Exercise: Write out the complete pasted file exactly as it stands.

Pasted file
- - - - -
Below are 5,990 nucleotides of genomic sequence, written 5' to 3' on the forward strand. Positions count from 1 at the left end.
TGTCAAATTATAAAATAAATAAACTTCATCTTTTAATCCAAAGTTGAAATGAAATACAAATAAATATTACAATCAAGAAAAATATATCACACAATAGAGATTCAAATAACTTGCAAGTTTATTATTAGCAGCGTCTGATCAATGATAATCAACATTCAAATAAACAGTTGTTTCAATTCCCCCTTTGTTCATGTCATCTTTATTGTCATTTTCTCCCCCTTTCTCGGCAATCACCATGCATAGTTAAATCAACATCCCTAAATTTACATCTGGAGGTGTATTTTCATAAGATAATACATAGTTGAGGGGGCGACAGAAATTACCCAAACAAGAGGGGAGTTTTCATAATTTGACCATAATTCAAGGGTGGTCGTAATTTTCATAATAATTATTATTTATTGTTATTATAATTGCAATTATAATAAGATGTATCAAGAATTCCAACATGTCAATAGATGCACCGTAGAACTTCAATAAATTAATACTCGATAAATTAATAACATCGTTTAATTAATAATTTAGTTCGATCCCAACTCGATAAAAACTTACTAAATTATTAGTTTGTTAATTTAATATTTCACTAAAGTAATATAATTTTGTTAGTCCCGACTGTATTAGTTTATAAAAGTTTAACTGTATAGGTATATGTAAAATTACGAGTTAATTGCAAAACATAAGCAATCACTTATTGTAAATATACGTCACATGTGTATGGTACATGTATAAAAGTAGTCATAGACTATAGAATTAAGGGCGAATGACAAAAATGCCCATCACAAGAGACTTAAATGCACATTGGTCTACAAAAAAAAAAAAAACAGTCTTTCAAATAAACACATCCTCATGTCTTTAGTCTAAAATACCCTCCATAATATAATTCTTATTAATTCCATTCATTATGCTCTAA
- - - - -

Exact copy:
Below are 5,990 nucleotides of genomic sequence, written 5' to 3' on the forward strand. Positions count from 1 at the left end.
TGTCAAATTATAAAATAAATAAACTTCATCTTTTAATCCAAAGTTGAAATGAAATACAAATAAATATTACAATCAAGAAAAATATATCACACAATAGAGATTCAAATAACTTGCAAGTTTATTATTAGCAGCGTCTGATCAATGATAATCAACATTCAAATAAACAGTTGTTTCAATTCCCCCTTTGTTCATGTCATCTTTATTGTCATTTTCTCCCCCTTTCTCGGCAATCACCATGCATAGTTAAATCAACATCCCTAAATTTACATCTGGAGGTGTATTTTCATAAGATAATACATAGTTGAGGGGGCGACAGAAATTACCCAAACAAGAGGGGAGTTTTCATAATTTGACCATAATTCAAGGGTGGTCGTAATTTTCATAATAATTATTATTTATTGTTATTATAATTGCAATTATAATAAGATGTATCAAGAATTCCAACATGTCAATAGATGCACCGTAGAACTTCAATAAATTAATACTCGATAAATTAATAACATCGTTTAATTAATAATTTAGTTCGATCCCAACTCGATAAAAACTTACTAAATTATTAGTTTGTTAATTTAATATTTCACTAAAGTAATATAATTTTGTTAGTCCCGACTGTATTAGTTTATAAAAGTTTAACTGTATAGGTATATGTAAAATTACGAGTTAATTGCAAAACATAAGCAATCACTTATTGTAAATATACGTCACATGTGTATGGTACATGTATAAAAGTAGTCATAGACTATAGAATTAAGGGCGAATGACAAAAATGCCCATCACAAGAGACTTAAATGCACATTGGTCTACAAAAAAAAAAAAAACAGTCTTTCAAATAAACACATCCTCATGTCTTTAGTCTAAAATACCCTCCATAATATAATTCTTATTAATTCCATTCATTATGCTCTAA